A high CLTV can result from having many long-term subscriptions, enthusiasts spending a lot of money over shorter periods of time, or both. A low CLTV can suggest that users aren’t happy with the product and are dropping off quickly, leading to low retention rates. It could also mean customers don’t value the product enough to increase their investment.
To boost your CLTV, you can:
- Educate customers about your product and its features.
- Gather customer feedback to understand any difficulties they’re having with the software and address them.
- Target leads who can invest in higher-tier plans.
CLTV is an important metric because it helps you determine whether your company needs to invest more in marketing campaigns to acquire new customers or in a retention strategy to keep your current customers.
Spending too much to acquire customers hurts profits. Compare your CLTV to your customer acquisition cost (CAC) to see if you’re throwing money away. The CLTV:CAC ratio reveals how profitable a customer will be over their lifetime, so it’s better than measuring just CAC on its own.
The higher the ratio, the more you’re making from each customer compared to the cost of acquiring them. For example, a 5:1 ratio is more profitable than a 2:1 ratio.
To calculate this ratio, you first need to find your CLTV. (You can find instructions on that above.) Second, determine your CAC by dividing the cost of all sales efforts to acquire customers by the total number of new customers.
Once you have both your CLTV and CAC, simply divide them to calculate the CLTV:CAC ratio. For example, if your CLTV is $3,000 and your CAC is $1,000, then your CLTV:CAC ratio is 3:1.
A ratio of 3:1 is sometimes considered healthy. While a higher CLTV:CAC ratio can be positive, it’s often recommended that a business reinvest profits in acquiring more customers if it can afford to (and therefore grow its market share). A very high ratio could indicate that this isn’t happening.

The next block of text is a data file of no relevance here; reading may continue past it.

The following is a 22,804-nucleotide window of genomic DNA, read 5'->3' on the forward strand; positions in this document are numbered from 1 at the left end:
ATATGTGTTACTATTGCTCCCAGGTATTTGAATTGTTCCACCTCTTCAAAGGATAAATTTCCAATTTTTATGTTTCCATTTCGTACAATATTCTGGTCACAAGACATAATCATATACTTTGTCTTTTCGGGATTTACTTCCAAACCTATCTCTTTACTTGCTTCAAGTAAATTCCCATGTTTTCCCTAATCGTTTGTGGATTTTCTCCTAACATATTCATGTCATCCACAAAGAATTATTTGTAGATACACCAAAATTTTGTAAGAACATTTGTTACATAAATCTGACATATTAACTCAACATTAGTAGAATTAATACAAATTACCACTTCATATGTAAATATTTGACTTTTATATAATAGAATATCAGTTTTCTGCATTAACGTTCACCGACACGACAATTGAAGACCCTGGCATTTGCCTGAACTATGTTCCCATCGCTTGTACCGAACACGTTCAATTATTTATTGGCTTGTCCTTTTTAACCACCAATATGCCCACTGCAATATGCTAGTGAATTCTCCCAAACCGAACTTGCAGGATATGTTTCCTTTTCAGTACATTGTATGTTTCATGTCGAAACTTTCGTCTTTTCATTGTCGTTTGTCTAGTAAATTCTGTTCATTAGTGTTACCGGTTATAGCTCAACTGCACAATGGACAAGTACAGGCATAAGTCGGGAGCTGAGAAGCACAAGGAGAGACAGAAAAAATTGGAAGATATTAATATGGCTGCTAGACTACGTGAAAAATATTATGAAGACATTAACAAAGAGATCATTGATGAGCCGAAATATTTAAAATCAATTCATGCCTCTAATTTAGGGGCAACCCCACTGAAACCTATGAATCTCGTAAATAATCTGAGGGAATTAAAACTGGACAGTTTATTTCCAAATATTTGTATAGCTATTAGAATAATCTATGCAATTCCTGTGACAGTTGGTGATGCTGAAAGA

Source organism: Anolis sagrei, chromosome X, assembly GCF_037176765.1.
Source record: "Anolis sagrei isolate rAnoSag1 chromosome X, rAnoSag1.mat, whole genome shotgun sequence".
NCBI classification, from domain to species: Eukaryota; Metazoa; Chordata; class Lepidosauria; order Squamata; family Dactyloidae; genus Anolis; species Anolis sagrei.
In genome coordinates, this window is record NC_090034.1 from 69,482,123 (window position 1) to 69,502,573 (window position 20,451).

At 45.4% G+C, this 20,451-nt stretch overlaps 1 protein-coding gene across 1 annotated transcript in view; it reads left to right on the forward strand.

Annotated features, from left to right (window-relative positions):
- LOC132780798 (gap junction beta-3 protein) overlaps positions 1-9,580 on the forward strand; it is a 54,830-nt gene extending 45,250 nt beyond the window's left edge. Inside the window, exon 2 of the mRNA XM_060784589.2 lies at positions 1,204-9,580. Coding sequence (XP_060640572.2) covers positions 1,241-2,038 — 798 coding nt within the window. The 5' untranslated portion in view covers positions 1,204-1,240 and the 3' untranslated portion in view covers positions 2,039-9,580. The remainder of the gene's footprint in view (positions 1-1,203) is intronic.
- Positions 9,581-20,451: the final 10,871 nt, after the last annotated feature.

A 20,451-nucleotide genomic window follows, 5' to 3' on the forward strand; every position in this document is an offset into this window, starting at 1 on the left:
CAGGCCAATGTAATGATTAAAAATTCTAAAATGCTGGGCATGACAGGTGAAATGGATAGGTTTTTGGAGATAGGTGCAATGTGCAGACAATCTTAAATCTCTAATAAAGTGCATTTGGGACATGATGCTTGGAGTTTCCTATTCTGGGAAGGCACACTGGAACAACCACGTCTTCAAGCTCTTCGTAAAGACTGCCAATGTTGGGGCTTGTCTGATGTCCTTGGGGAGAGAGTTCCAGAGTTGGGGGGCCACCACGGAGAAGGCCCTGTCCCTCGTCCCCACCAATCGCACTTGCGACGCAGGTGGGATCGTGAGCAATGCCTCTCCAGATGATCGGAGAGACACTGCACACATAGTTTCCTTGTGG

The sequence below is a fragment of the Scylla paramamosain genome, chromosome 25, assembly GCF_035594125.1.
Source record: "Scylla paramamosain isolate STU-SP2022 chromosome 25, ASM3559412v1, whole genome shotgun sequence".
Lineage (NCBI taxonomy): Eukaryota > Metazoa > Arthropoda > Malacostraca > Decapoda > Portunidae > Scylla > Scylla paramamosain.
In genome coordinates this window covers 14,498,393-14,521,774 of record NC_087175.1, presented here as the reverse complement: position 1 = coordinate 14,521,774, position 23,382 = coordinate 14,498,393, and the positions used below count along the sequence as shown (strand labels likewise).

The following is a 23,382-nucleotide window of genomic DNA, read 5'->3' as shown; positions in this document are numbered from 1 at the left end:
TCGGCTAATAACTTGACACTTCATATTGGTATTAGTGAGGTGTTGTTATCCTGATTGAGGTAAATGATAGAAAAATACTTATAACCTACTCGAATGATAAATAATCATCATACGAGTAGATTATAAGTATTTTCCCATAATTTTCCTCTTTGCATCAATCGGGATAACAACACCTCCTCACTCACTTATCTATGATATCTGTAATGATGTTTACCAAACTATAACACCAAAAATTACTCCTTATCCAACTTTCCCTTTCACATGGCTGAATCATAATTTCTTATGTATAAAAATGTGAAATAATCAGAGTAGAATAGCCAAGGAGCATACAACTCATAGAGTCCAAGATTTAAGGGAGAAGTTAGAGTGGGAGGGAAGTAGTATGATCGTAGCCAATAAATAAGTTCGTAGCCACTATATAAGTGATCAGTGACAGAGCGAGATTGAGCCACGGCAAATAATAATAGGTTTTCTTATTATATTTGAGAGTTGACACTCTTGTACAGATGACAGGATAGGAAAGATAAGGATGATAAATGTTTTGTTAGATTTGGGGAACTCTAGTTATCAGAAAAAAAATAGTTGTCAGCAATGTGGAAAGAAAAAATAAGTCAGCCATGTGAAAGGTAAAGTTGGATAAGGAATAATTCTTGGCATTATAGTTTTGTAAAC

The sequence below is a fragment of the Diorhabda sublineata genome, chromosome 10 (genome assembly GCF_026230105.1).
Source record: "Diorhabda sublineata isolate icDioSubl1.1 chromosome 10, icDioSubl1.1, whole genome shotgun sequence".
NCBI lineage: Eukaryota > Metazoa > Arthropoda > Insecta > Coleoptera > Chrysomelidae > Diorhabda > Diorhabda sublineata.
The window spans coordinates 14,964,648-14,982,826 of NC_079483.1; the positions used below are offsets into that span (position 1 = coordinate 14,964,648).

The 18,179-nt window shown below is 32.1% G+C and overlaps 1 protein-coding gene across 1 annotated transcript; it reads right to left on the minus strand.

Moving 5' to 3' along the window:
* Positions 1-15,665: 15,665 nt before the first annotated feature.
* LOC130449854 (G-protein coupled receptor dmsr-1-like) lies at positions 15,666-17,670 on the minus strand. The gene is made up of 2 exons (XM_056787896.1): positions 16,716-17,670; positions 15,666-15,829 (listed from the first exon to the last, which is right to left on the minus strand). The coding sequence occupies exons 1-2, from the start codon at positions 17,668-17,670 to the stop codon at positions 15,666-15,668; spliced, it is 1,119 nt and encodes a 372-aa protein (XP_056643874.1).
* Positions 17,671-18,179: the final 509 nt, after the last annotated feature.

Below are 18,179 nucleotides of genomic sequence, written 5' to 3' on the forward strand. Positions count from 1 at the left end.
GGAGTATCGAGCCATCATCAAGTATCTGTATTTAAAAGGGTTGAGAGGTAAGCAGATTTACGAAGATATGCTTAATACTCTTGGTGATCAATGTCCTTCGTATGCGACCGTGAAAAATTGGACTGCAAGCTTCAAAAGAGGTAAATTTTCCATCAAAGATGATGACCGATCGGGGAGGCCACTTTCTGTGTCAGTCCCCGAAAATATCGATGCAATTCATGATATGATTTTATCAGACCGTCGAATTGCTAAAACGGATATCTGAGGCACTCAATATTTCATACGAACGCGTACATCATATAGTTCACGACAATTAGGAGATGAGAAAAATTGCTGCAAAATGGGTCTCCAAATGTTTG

Churn is the rate at which you lose customers. A high churn rate is particularly threatening to SaaS companies because they largely rely on recurring revenue. You must regularly monitor churn to ensure your customers are sticking around and generating profit.
Sales agents can unwittingly contribute to churn. How? Sales agents:
- Set expectations about results. Set unreasonably high ones, and disappointed customers may take their dollars elsewhere.
- Are a key source of information about the product. If sales agents don’t adequately explain all the features and benefits, customers may not see the full value while still paying full price. Thinking it’s a bad deal, they might choose to leave.
- Oversee the early stages of onboarding and the handover to the customer success team. A poor or inconsistent experience at this stage can lead to confusion, frustration, and churn.
To calculate churn rate, divide the number of customers you lost during a certain time period (such as a month or quarter) by the number of customers you had at the start of that same time period. Then, multiply the result by 100 to get your percentage.
Combat churn by educating your customers about the advantages of the product and how to leverage the features. Consider creating customer tutorials and sharing knowledge base content so users can get the most out of the software.
Monthly recurring revenue (MRR)
MRR is widely considered to be one of the most critical SaaS sales metrics. It measures the amount of money generated by subscriptions each month. MRR is also useful for gauging the performance of individual sales agents and for predicting future revenue.
To calculate MRR, multiply the total number of customers by the average monthly revenue per customer.
Fortunately, the same methods that work to reduce churn also help improve MRR.
How to sell SaaS: 6 sales tips for success
Understanding the SaaS sales process is the first step, and mastering it is the second (considerably longer) step. Here are some sales techniques to help you turn more SaaS leads into paying customers.
Know the product inside and out
Set up an email drip campaign
Call prospects as soon as they sign up
Offer short product demos
Identify upsell opportunities
Prepare for technical questions—you’re going to get a lot of them. Talk to your company’s product marketers and spend time using the software so you’re familiar with new capabilities and feature rollouts.
If you’re facing particularly challenging questions from a lead, don’t be afraid to call for backup. It’s not uncommon to bring engineers or product managers into SaaS sales meetings to help land a deal.